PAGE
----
Mr Parker : There is a range that you can carry over and you can swap between different licences and do many things, but there are constraints on the ability—

Senator McKENZIE: So the potential does exist?

Mr Parker : The potential exists but it is like a capped potential. Eventually you will get to a point where you us it or lose it; you will forfeit the water allocation. It depends on the type of allocation. If it is a high security there is less opportunity to carry over. If there is low security—I am talking about Victorian water here—there are more opportunities.

I will just make a quick comment on the constraints management issue as well because there is one element of this in the discourse which is sometimes missed and that is that it is not simply an environmental issue alone. There is also the potential for the irrigator community to benefit from constraint relaxation. I can give you a little example where it may have benefited. In the summer of 2014 it got very hot very quickly and unexpectedly. The river managers were not able to deliver down through the river within all the constraints all the water that was ordered and as a result of that water levels dropped precipitously. Had there been fewer constraints it is possible that that water may have been able to be delivered and there would have been fewer consequences which came from that.

Senator CANAVAN: Can I just ask a couple of questions?


Senator CANAVAN: What is your best estimate of the costs of meeting the constraints or adjusting for the constraints, in terms of roads, bridges, purchase of easements and so on?

Dr Dickson : I will get Mr Williams to talk in more detail. Within the annual report that we provided to ministers last year we provided the range—the very rough estimates at that time—and this year is about trying to get a much better understanding of what the costs would be. Mr Williams, would you like to say more?

Mr Williams : I am not sure there is much I can add to that, except that the estimates last year were based on a number of different flows.

Senator CANAVAN: So, what were the numbers? I do not want to hold people up because I am only asking a couple of questions. What were the numbers?

Mr Williams : I cannot recall off the top of my head.

Senator CANAVAN: From the report here it is about 400 million that is the highest. Is that about right?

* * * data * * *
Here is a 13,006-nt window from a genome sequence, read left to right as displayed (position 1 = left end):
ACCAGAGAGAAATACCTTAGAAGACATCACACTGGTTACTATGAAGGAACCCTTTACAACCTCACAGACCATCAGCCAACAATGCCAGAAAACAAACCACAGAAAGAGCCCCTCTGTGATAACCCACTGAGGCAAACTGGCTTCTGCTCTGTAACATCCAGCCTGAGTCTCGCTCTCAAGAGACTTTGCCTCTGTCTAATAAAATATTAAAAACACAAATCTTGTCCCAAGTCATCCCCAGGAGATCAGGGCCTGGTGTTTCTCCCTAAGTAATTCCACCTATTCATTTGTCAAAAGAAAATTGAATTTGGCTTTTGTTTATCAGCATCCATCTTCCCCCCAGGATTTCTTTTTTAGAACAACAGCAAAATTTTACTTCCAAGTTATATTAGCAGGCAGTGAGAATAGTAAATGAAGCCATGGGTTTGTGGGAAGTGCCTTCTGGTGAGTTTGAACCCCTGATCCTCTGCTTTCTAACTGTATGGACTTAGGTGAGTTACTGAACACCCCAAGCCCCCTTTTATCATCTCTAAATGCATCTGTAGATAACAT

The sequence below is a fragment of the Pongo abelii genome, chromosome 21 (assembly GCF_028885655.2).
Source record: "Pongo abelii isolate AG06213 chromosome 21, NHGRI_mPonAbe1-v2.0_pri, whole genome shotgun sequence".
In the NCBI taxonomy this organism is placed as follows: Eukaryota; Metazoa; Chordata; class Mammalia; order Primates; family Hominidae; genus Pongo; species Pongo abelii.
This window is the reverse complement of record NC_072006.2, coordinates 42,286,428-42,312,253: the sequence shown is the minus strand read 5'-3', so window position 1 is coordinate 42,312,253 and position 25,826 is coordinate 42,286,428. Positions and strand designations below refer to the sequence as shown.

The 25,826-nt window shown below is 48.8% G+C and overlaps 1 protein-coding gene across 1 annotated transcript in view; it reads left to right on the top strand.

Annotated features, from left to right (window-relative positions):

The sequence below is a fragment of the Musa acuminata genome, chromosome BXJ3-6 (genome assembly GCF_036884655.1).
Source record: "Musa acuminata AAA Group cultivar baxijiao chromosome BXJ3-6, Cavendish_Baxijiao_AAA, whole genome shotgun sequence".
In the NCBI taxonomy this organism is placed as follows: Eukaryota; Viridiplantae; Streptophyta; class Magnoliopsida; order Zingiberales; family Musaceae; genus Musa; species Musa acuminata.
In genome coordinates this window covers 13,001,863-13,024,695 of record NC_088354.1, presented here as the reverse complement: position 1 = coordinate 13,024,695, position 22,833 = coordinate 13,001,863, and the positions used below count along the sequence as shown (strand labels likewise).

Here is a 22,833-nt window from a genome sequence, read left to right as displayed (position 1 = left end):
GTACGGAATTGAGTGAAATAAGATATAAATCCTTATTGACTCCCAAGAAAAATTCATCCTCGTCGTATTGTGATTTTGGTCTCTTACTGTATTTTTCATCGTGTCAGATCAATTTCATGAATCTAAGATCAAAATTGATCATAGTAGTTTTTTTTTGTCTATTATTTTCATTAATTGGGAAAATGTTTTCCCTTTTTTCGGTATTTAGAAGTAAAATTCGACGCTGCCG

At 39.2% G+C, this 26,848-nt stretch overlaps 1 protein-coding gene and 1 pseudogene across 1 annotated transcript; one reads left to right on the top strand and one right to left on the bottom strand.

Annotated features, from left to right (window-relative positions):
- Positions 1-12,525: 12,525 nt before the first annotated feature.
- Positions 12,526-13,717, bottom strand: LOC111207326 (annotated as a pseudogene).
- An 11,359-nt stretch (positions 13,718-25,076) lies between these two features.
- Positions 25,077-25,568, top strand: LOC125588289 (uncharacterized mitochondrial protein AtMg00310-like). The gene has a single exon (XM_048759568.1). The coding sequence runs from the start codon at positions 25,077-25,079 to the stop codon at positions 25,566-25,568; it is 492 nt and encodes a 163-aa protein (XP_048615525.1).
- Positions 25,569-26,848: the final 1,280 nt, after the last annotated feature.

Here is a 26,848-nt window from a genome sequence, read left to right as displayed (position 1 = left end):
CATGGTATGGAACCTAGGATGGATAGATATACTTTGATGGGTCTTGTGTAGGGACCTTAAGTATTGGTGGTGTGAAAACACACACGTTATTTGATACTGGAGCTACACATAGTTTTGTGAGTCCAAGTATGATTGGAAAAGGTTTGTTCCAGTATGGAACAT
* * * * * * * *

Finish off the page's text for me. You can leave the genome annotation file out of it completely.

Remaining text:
Mr Williams : That is the highest.

Senator CANAVAN: How much money has been put aside for it?

Mr Williams : Two hundred million dollars.

Senator CANAVAN: I see in this table that Yarrawonga to Wakool is the only one that gets to 77 gigs a day. The costs of meeting that relaxation of the constraint, the 77 gigs, is going to be potentially—and it is not a very big range—from $174 million to $280 million alone.

Dr Dickson : What flow are you talking about?

Senator CANAVAN: So, Yarrawonga to Wakool at 77 gigalitres per day. To achieve a flow rate of that amount would require an investment, according to this report and this is your cost estimates report, Constraints management strategy prefeasibility, of between $174 million to $218 million alone for just that one. Is that right?

Dr Dickson : It is first best to clear up the fact that that was one of the early flows that was estimated and 77 megs a day is no longer under consideration.

Senator CANAVAN: Gigs.

Dr Dickson : I think the flows for—

Mr Williams : The New South Wales government decided to investigate two flows this year, 50,000 and 65,000 megs a day downstream of Yarrawonga.

Senator CANAVAN: So, it is 75 and not 77. What is the cost estimate of that?

Mr Williams : We do not have that.

Senator CANAVAN: You do not have any at this stage?

Mr Williams : No. That is the work for this year.

Senator CANAVAN: So, that is still going to achieve the 80,000 megs a day at the border, the 65?

Mr Williams : It will depend on a combination of other constraint relaxation measures that you can provide through the other tributaries to what degree you can achieve that.

Senator CANAVAN: Is that 80,000 megs a day at the SA border a fixed constraint that you must meet or can you relax that based on these costs and so on?

Dr Dickson : The 80,000 was one of the probable outcomes, but there is no target in that rate.

Senator CANAVAN: So, 80,000 is not a target?

Dr Dickson : No. There are no targets on the constraints. Effectively they are to look at ways of whatever the amount of environmental water that you have of getting better outcomes from that environmental water. It is possible, based on the modelling that the authority did a couple of years ago for basin ministers, that you can, in fact, achieve those flows.

Senator CANAVAN: I just want to be very clear. If it is shown that the costs of meeting a particular flow target are ridiculously large, will you take those costs themselves on their own into account in deciding how much water to send to South Australia?

Dr Dickson : The key issue for the state governments and the Commonwealth, who are the decision makers on these projects, is on the assessment of the costs of all the projects and for each of the major regions their costs, what they are going to be able to deliver in terms of improving the effectiveness of environmental watering. That is what they are going to be basing their decision on. It is their decision to make and that decision is still some time away.

Senator CANAVAN: Thank you.

Senator URQUHART: I want to take you to page 240 of the PBS where it talks about working with basin states to facilitate the development, assessment and accreditation of water resource plans. There are other factors in there as well but I would like to talk about that. It talks about developing options also for sustainability of joint programs. Is this part of a necessity brought about by the new agreed contributions and priorities or is this an ongoing element of your work?